if (MyApp_RemoveAllHighlightsForElement(element.childNodes[i])) {
            normalize = true;
          }
        }
        if (normalize) {
          element.normalize();
        }
      }
    }
  }
  return false;
}

// the main entry point to remove the highlights
function MyApp_RemoveAllHighlights() {
  MyApp_SearchResultCount = 0;
  MyApp_RemoveAllHighlightsForElement(document.body);
}

The basic principle of searching the text and removing the highlighted search results is the same: We’re working at DOM level (Document Object Model), which means the HTML document is represented as a tree structure where each HTML element, text, comment etc. is represented as a node. All the nodes are linked together with parent and child connections. The root element of each HTML document is the element that is created by the HTML tag. This element has usually two children: The HEAD element and the BODY element. Only the content of the BODY element is visible and displayed on screen, so we only need to process this part of the document tree.

What we need to do is to start with the body element and traverse all of its child nodes. From within the child nodes we need to go to their child nodes as well, and so on until we reach a leaf nodes, which has no child elements. Text nodes are always leaf nodes and text nodes are the nodes which might contain the text we’re looking for.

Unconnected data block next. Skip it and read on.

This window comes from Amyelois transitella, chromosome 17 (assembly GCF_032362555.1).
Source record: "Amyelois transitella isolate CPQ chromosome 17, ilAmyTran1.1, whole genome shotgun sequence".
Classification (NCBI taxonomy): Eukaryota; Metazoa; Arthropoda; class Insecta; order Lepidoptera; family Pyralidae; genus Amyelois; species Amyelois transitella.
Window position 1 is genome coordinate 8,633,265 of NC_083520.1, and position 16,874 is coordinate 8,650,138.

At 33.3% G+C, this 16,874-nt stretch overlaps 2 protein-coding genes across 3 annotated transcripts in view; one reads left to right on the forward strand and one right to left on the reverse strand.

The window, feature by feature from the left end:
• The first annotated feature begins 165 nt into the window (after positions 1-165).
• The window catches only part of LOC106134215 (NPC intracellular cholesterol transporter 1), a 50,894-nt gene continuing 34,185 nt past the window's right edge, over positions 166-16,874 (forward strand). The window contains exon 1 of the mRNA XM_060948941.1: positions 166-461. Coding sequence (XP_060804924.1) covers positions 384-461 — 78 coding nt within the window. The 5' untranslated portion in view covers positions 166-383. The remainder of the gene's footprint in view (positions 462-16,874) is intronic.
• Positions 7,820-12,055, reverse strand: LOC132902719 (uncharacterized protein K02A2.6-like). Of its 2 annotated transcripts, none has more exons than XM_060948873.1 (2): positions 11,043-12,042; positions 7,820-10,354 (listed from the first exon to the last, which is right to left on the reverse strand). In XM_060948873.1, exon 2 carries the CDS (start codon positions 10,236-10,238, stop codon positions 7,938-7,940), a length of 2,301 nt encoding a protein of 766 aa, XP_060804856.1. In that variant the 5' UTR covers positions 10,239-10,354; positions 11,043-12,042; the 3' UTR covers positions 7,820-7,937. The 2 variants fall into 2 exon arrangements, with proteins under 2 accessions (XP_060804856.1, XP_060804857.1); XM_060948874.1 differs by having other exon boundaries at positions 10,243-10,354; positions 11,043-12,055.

Traversing the whole HTML tree searching for all text nodes can be done by a recursive algorithm called Depth-First-Search (DFS). The DFS algorithm will traverse the tree structure starting from a root element (in our case the BODY element) to the first leaf node in a branch of the tree (for example going to the first child of the root first, from there again going to the first child, etc until a leaf node is reached). Then the algorithm goes back (backtracking) to the last node where not all child nodes were traversed yet and continues with the next unvisited child nodes etc. This way all nodes of the whole tree are traversed and we are able to find all the text nodes in which we are looking for the text we are earching.

The functions “MyApp_HighlightAllOccurencesOfStringForElement(element,keyword)” and “MyApp_RemoveAllHighlightsForElement(element)” are both implementations of this DFS algorithm. These functions are called from MyApp_HighlightAllOccurencesOfString(keyword)” and “MyApp_RemoveAllHighlights()” which are doing the necessary initialization and provide the DFS functions with the proper root element (the BODY element). The initialization for a new search is to make sure than no highlighted text from a previous search is present, so we simple call the function to remove all text highlights.

When searching for a text, we check if the currently inspected node is a text node or if it is an element node. If it is an element node it can have child nodes, and these must be inspected as well. If it is a text node, we have to find out if the text of this node contains the text we’re searching. If yes, we insert the text highlight, otherwise we are finished with this node. Also if the node is neither a text node nor an element node, there aren’t any child nodes which are interesting for us, so we are finished with this node as well.